Apr
28
2014
0

Special Needs Trust & Inheritance & Workshop 5-8-2014

Special Needs Trusts and Inheritance:

Q: Our father just passed away and left $400,000 in his revocable living trust to myself and my brother. My brother is on SSI and will lose his benefit when he receives the inheritance. What should we do?

 A. There is a remedy for this problem when someone dies, and their revocable living trust does not have a special needs trust provision for a special needs beneficiary. Under the law, the revocable living trust became irrevocable when your father died. As a result, it is too late for you to amend the trust to include a Special Needs Trust for your brother.

 However, the California Probate Code does allow the Court to amend the trust to include a special needs trust upon a petition to the Court from the special needs beneficiary. The special needs beneficiary files a petition with the court requesting that the trust be modified to include a special needs trust for himself for his part of the inheritance. Your brother, who will be the petitioner, will tell the court in the petition that had your father gone to an elder law attorney who would have advised your father about the addition to his revocable living trust of a special needs trust for your brother, that your father would have requested that addition.

The courts have been willing to grant these petitions. After the court signs its order for the modification of your father’s trust, the inheritance for your brother will flow into his new Special Needs Trust and he will not lose his public benefits. Your Walnut Creek Elder Law Attorney can advise you and help you in the preparation of a petition for the modification of a revocable living trust after the maker of the trust dies.

This information is not to be taken as legal advice, and you are encouraged to see your elder law attorney. At the Law Offices of Michael J. Young, at 1931 San Miguel Dr., Ste. 220, Walnut Creek, CA www.WalnutCreekElderLaw, 925-256-0298, lawyoung1@gmail.com we practice Elder Law and we help Baby Boomers, Seniors and families through their Elder Care Journey. We help families with long-term care planning, asset-protection plans, special needs trusts, comprehensive estate planning, wills, trusts and powers of attorney. We also help Baby Boomers and families get their “Ducks in a Row” in order help them qualify for Medi-Cal and the VA Aid & Attendance Improved Pension benefit.

Apr
17
2014
0

Special Needs Trusts For Children

A number of our clients have “special needs” children who are presently receiving public benefits such as Supplemental Security Income and Medi-Cal. Other clients have “special needs” children who may need public benefits later in life. These public benefit programs have asset limits. Many times the children who are receiving public benefits become settled in their lifestyles regarding their living arrangements and working requirements. They usually do not want to lose these benefits and have their lifestyles disrupted by receiving an inheritance when their parents or grand parents pass away.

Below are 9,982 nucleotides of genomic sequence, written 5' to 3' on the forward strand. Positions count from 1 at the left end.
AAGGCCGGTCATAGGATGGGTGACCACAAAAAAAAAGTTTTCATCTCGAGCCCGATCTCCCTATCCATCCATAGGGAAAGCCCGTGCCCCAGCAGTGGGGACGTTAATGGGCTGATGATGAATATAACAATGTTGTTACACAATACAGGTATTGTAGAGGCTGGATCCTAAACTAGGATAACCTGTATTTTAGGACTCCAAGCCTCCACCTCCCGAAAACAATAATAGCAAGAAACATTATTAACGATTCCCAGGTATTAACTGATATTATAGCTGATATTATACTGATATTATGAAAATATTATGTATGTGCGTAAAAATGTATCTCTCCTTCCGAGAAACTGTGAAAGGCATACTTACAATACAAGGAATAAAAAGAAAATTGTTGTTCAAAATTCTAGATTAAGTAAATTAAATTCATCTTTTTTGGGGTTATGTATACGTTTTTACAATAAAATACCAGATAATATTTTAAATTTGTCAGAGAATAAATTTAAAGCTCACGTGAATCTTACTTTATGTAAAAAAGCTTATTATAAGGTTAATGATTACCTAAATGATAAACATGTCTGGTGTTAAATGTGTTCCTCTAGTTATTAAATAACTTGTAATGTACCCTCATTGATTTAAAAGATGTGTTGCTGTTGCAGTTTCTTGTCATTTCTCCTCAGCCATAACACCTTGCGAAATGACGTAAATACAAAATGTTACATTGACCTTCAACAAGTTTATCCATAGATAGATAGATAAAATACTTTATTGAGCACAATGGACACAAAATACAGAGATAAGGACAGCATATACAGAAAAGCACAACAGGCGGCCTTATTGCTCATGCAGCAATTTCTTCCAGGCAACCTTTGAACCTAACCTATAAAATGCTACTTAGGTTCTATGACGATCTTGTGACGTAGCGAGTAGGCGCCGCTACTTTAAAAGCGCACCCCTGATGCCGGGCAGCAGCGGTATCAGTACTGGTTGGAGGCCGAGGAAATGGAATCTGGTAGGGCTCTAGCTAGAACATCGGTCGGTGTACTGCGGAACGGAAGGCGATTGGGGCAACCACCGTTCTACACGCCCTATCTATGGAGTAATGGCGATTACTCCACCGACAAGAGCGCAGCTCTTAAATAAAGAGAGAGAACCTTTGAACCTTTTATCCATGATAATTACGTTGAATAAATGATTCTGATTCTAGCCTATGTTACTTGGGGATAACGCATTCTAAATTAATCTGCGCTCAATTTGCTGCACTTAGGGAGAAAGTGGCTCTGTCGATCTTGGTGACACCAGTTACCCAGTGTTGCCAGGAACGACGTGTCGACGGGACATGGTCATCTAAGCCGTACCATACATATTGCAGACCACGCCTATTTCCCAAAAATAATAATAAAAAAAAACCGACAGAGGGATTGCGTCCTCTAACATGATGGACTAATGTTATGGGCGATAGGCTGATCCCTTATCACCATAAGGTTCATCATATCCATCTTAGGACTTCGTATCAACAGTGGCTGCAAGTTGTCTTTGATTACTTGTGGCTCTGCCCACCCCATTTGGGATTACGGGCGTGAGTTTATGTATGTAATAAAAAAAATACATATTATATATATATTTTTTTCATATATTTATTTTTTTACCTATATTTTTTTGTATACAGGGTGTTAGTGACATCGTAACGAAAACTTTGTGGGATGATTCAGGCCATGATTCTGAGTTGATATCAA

The parents and grandparents want to preserve the family wealth for all of their children and grandchildren, and do not want to disinherit a child. There is a remedy for this problem, and that is the creation of a supplemental special needs trust. This trust is written into the revocable living trust of the parents or grandparents as part of their estate plan. The share of the inheritance for the special needs child will go into the supplemental special needs trust upon the passing of the parents or grand parents for the benefit of the special needs child.

The overall goal of the supplemental special needs trust is to provide for the needs of the special needs child that are not being met by government benefits. The life of the special needs child can be enhanced by providing for better care, supplemental medical needs, supplemental therapies, recreational opportunities and other living enhancements. The wealth of the family can thereby be preserved, and when the special needs child passes away, his or her share of the inheritance can go to his children or to other family members.

The language in the supplemental special needs trust must be very specific in order for the child to keep the public benefits and yet benefit from the trust. First, the child must not be the trustee, and may not have legal access to the funds in the trust. Another person must be named as trustee. The terms of the trust direct that any distributions from the trust must be in compliance with the Supplemental Security Income, Medi-Cal or other government benefits regulations, so that benefits are not disrupted. The trust must also be drafted in such a way as to avoid any recoupment by Medi-Cal after the special needs child passes away. Your Walnut Creek Elder Law Attorney can advise you and help you in the preparation of a supplemental special needs trust.

This information is not to be taken as legal advice, and you are encouraged to see your elder law attorney. At the Law Offices of Michael J. Young, at 1931 San Miguel Dr., Ste. 220, Walnut Creek, CA www.WalnutCreekElderLaw, 925-256-0298, lawyoung1@gmail.com we practice Elder Law and we help Baby Boomers, Seniors and families through their Elder Care Journey. We help families with long-term care planning, asset-protection plans, comprehensive estate planning, wills, trusts and powers of attorney. We also help Baby Boomers and families get their “Ducks in a Row” in order help them qualify for Medi-Cal and the VA Aid & Attendance Improved Pension benefit.

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